Tuesday, May 04, 2010

2010 Banner Conference Report #2

Following on from part 1, here is the rest of my report on Banner 2010:

The Sabbath

On Tuesday morning Ian D. Campbell gave an excellent address on the Lord's Day, waxing all theodramatic, or rather theooperatic, he entitled his message "Sabbath the Opera in Seven Acts". 'New Covenant Theology' types often complain that those who hold to a Christian Sabbath view of the Lord's Day do so on the basis of Puritan confessional theology rather than the teaching of the Bible. Ian D. undermined that claim by adopting a rigorous and bracing redemptive-historical approach. I can't hope to capture the power and impact of this message in these brief notes, but here is a little taster.

1. Before the beginning

God's rest in the tranquility of intertrinitarian fellowship prior to the creation. The Lord's  purpose in creation was that human beings might share in his rest.

2. Creation

Creation is a temple in which the glory of God is revealed. God rested from his labours on the 7th day (Genesis 2:1-3). After being created together with Eve on Day Six, Adam and his wife would have awoken to their first full day together on the Sabbath, enjoying rest and fellowship with God.

3. Sinai

After the exodus, Israel was set apart as God's covenant people at Sinai. The Lord gave his redeemed people the Ten Commandments, including the Fourth Commandment, giving Israel a day of rest.

4. The rest of Canaan

The people of God entered their rest in the land after years of wandering in the wilderness (Psalm 95). In accordance with the laws of Moses, life in the Promised Land was punctuated by a multiplicity of Sabbaths. The weekly Sabbath, the Day of Atonement, the 7th year, the 50th year of Jubilee. At the exile, the land enjoyed its Sabbaths.

5. The Word made flesh: the Lord appears on the Stage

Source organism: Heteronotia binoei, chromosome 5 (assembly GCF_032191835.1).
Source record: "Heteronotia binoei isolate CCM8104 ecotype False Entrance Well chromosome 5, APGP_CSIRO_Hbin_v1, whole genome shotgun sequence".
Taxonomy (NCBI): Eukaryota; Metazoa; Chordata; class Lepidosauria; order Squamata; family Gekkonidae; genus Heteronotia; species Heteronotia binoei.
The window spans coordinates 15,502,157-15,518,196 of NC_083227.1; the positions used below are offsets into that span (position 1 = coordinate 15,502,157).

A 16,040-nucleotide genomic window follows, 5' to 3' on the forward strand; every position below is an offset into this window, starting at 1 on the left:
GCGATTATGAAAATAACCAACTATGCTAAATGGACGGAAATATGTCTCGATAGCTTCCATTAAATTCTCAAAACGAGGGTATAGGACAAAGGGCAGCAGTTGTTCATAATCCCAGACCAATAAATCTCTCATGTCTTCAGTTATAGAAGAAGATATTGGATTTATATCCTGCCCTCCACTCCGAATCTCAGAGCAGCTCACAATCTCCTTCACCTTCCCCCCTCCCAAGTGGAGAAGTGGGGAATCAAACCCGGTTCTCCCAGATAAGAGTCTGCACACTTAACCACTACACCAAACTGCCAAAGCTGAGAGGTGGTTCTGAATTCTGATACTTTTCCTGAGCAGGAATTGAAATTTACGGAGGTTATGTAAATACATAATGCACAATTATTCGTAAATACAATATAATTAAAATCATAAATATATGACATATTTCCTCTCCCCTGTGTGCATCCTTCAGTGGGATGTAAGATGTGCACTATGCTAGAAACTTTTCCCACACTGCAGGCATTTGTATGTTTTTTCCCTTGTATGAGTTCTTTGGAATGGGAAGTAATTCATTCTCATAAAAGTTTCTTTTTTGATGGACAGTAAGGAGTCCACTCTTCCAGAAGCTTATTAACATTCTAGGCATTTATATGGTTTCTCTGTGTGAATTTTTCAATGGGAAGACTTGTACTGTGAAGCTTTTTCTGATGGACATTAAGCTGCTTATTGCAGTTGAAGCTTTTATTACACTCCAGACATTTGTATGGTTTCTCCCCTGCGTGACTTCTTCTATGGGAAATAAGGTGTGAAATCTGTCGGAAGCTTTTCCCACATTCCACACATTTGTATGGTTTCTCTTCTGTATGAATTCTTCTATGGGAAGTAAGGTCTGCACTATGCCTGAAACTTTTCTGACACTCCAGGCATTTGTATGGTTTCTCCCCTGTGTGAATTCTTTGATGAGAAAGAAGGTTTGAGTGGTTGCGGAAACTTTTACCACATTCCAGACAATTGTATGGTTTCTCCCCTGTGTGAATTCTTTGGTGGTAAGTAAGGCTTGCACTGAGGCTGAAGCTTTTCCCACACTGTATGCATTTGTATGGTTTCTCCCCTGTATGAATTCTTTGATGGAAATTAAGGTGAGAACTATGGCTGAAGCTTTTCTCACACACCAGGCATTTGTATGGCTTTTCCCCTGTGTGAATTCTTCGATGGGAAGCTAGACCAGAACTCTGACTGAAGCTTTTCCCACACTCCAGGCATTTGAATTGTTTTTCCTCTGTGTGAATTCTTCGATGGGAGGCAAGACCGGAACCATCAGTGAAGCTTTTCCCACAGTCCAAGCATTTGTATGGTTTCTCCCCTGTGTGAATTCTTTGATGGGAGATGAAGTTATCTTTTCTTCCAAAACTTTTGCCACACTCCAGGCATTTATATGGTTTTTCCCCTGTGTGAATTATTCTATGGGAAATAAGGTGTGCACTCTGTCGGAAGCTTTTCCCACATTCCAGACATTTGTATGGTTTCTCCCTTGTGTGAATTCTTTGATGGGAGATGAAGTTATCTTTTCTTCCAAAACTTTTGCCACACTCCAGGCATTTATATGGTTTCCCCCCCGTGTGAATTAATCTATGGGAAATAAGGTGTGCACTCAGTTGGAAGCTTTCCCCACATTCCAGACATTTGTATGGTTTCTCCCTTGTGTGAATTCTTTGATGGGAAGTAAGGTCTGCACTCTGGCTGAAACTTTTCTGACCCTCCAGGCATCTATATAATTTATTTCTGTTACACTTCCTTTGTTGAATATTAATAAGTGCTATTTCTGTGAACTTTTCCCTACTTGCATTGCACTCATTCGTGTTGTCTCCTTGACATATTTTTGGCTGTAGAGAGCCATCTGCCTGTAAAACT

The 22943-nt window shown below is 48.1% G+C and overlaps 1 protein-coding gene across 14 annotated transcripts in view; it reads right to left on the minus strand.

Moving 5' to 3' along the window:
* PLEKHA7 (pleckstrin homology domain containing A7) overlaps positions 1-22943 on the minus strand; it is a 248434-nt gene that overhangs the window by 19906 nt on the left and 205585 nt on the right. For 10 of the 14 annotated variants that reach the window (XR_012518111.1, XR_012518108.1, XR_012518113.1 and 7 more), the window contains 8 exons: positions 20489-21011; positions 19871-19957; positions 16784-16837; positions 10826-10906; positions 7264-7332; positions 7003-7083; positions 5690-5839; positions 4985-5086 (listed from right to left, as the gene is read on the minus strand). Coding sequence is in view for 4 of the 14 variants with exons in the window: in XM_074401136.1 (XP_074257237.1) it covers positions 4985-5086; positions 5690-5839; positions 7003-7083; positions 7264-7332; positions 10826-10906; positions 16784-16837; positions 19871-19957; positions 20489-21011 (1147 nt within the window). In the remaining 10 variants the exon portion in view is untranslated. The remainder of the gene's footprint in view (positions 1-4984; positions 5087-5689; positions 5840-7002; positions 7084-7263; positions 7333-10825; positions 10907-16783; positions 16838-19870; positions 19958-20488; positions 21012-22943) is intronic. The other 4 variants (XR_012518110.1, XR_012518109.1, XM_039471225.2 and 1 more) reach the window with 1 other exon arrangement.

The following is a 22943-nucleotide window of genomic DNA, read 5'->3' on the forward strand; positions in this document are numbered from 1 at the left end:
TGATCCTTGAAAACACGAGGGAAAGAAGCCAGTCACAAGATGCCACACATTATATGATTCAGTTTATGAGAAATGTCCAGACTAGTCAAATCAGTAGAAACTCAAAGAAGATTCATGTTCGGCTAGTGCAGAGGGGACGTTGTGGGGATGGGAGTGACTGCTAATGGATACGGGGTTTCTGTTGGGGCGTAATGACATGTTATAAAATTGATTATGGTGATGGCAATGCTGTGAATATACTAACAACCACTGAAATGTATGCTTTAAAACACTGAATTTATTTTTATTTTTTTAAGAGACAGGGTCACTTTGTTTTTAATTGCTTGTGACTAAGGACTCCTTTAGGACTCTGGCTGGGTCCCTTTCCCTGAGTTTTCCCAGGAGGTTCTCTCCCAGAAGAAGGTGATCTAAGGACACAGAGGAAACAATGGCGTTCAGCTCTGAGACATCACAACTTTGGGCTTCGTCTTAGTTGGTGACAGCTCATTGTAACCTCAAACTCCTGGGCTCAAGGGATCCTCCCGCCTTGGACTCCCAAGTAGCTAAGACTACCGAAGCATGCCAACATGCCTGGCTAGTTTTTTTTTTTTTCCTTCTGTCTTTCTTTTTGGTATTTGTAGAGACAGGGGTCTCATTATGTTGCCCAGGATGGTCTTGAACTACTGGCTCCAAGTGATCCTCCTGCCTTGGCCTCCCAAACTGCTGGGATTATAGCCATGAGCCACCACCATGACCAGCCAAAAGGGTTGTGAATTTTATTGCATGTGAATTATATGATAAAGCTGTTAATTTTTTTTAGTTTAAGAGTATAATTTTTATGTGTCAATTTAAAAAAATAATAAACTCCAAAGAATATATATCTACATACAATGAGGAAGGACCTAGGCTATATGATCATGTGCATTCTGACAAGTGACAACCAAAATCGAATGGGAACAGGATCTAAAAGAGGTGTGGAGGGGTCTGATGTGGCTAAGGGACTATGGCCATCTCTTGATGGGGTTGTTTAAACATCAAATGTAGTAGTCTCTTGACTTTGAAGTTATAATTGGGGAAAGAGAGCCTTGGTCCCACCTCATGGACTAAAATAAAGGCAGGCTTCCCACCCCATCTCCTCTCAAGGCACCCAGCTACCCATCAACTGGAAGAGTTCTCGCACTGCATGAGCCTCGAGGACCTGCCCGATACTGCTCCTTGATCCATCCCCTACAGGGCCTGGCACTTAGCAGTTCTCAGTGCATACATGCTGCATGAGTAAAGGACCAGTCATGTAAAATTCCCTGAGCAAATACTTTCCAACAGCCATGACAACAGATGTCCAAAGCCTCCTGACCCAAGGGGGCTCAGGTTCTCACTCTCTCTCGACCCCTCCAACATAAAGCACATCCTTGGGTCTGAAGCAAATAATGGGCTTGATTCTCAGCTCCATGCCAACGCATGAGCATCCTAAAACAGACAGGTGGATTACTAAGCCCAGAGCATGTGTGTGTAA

Jesus came not to set aside the law, but that its requirements might be fulfilled in his people, Romans 8:3. He is Lord of the Sabbath, Mark 2:28. As Boaz would not rest (Ruth 3:18) until he had redeemed Elimelech's property and married Ruth, so Jesus, the "restless redeemer" would not rest until he had given rest to his people. It is through his finished work that we find rest. The old covenant Sabbath was buried in the grave with Jesus. He rose from the dead bringing in the new and better day of rest, Lord's Day. Also it was on the first day of the week the Holy Spirit was poured out on the church.

6. The church has entered the Sabbath rest that remains for the people of God

Hebrews 3 & 4. Our rest on the Lord's day is an anticipation of our eschatological rest. New Testament texts that appear to say that the Sabbath rule no longer applies (Romans 14:5-6, Colossians 2:16) do not refer to the Fourth Commandment/Lord's Day, but to the other Jewish Sabbaths that have now been abolished in Christ. If every day alike is in effect a Lord's Day, then no day is specifically set apart by him as holy

7. The Lord of the Sabbath will return

The coming of Christ will usher in the saint's everlasting rest, Hebrews 4:9.

If as Lloyd-Jones said, "Preaching is theology on fire", then this message was "biblical theology on fire", panoramic redemptive-historical preaching at its very best.

Ian D. gave a second message on Wednesday morning entitled, A Sabbath Rest for the People of God: Will That Be Sufficient?, concentrating on Revelation 1:10.

1. The change John witnessed

As a follower of Jesus John witnessed the change from Old Testament Sabbath to the Lord's Day. On the evening of his first Lord's Day the apostle saw the risen Christ in the upper room.

2. The practice John adopted

Even when in exile on Patmos, John continued to observe the Lord's Day as a special day of rest, noting that he was in the Spirit on the Lord's Day. In 1 John the apostle emphasised that sin is lawlessness and that God has saved us so that his righteous standards as revealed in the Ten Commandments might be fulfilled in us. His commandments are not burdensome, including the observance of a day of rest.

3. The blessing John enjoyed